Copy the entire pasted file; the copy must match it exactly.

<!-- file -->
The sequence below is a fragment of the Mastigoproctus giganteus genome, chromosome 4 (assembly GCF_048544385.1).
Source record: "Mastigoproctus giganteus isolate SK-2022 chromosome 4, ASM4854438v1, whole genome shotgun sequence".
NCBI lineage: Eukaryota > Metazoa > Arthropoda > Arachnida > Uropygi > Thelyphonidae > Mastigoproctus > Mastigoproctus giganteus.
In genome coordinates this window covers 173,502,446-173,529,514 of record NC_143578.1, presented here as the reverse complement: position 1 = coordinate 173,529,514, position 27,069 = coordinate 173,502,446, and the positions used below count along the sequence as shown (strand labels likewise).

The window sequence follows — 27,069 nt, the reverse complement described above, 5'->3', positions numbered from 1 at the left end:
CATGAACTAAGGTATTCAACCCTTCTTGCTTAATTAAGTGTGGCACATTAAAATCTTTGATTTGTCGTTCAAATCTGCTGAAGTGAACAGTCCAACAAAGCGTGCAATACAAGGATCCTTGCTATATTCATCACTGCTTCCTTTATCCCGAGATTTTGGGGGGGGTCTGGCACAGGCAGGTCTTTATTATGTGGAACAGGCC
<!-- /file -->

The sequence below is a fragment of the Mastigoproctus giganteus genome, chromosome 4 (assembly GCF_048544385.1).
Source record: "Mastigoproctus giganteus isolate SK-2022 chromosome 4, ASM4854438v1, whole genome shotgun sequence".
NCBI lineage: Eukaryota > Metazoa > Arthropoda > Arachnida > Uropygi > Thelyphonidae > Mastigoproctus > Mastigoproctus giganteus.
In genome coordinates this window covers 173,502,446-173,529,514 of record NC_143578.1, presented here as the reverse complement: position 1 = coordinate 173,529,514, position 27,069 = coordinate 173,502,446, and the positions used below count along the sequence as shown (strand labels likewise).

The window sequence follows — 27,069 nt, the reverse complement described above, 5'->3', positions numbered from 1 at the left end:
CATGAACTAAGGTATTCAACCCTTCTTGCTTAATTAAGTGTGGCACATTAAAATCTTTGATTTGTCGTTCAAATCTGCTGAAGTGAACAGTCCAACAAAGCGTGCAATACAAGGATCCTTGCTATATTCATCACTGCTTCCTTTATCCCGAGATTTTGGGGGGGGTCTGGCACAGGCAGGTCTTTATTATGTGGAACAGGCC